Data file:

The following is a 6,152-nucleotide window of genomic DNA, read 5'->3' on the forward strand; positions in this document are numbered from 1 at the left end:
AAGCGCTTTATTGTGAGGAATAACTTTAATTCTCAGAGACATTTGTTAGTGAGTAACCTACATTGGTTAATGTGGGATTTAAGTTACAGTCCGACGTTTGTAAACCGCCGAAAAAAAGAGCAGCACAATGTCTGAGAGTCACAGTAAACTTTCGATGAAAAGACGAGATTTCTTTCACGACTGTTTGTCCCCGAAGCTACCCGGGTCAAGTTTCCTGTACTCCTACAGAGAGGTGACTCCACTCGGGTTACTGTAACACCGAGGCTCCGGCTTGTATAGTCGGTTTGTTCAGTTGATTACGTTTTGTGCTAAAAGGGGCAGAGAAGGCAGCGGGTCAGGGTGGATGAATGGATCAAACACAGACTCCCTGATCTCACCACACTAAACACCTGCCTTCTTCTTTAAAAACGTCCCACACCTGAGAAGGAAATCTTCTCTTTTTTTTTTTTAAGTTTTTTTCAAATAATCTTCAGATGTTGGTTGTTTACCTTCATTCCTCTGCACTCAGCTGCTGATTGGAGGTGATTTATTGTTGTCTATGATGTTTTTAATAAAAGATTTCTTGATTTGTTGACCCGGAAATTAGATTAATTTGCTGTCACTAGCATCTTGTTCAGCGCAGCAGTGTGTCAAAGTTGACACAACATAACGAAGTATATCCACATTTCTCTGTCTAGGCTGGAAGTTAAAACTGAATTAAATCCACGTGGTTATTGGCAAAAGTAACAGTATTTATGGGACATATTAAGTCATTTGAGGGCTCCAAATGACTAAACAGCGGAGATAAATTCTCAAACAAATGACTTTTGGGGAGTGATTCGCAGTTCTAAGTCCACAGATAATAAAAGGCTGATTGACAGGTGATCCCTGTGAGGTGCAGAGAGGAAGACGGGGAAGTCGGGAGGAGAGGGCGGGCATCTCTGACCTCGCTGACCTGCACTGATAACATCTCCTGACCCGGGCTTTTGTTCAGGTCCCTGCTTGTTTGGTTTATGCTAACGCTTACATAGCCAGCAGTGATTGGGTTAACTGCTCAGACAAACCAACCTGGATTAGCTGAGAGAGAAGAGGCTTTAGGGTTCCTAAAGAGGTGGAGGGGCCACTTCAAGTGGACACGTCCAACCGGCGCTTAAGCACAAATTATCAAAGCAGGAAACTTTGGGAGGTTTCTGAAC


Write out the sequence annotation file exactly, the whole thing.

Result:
The following is a 6,152-nucleotide window of genomic DNA, read 5'->3' on the forward strand; positions in this document are numbered from 1 at the left end:
AAGCGCTTTATTGTGAGGAATAACTTTAATTCTCAGAGACATTTGTTAGTGAGTAACCTACATTGGTTAATGTGGGATTTAAGTTACAGTCCGACGTTTGTAAACCGCCGAAAAAAAGAGCAGCACAATGTCTGAGAGTCACAGTAAACTTTCGATGAAAAGACGAGATTTCTTTCACGACTGTTTGTCCCCGAAGCTACCCGGGTCAAGTTTCCTGTACTCCTACAGAGAGGTGACTCCACTCGGGTTACTGTAACACCGAGGCTCCGGCTTGTATAGTCGGTTTGTTCAGTTGATTACGTTTTGTGCTAAAAGGGGCAGAGAAGGCAGCGGGTCAGGGTGGATGAATGGATCAAACACAGACTCCCTGATCTCACCACACTAAACACCTGCCTTCTTCTTTAAAAACGTCCCACACCTGAGAAGGAAATCTTCTCTTTTTTTTTTTTAAGTTTTTTTCAAATAATCTTCAGATGTTGGTTGTTTACCTTCATTCCTCTGCACTCAGCTGCTGATTGGAGGTGATTTATTGTTGTCTATGATGTTTTTAATAAAAGATTTCTTGATTTGTTGACCCGGAAATTAGATTAATTTGCTGTCACTAGCATCTTGTTCAGCGCAGCAGTGTGTCAAAGTTGACACAACATAACGAAGTATATCCACATTTCTCTGTCTAGGCTGGAAGTTAAAACTGAATTAAATCCACGTGGTTATTGGCAAAAGTAACAGTATTTATGGGACATATTAAGTCATTTGAGGGCTCCAAATGACTAAACAGCGGAGATAAATTCTCAAACAAATGACTTTTGGGGAGTGATTCGCAGTTCTAAGTCCACAGATAATAAAAGGCTGATTGACAGGTGATCCCTGTGAGGTGCAGAGAGGAAGACGGGGAAGTCGGGAGGAGAGGGCGGGCATCTCTGACCTCGCTGACCTGCACTGATAACATCTCCTGACCCGGGCTTTTGTTCAGGTCCCTGCTTGTTTGGTTTATGCTAACGCTTACATAGCCAGCAGTGATTGGGTTAACTGCTCAGACAAACCAACCTGGATTAGCTGAGAGAGAAGAGGCTTTAGGGTTCCTAAAGAGGTGGAGGGGCCACTTCAAGTGGACACGTCCAACCGGCGCTTAAGCACAAATTATCAAAGCAGGAAACTTTGGGAGGTTTCTGAAC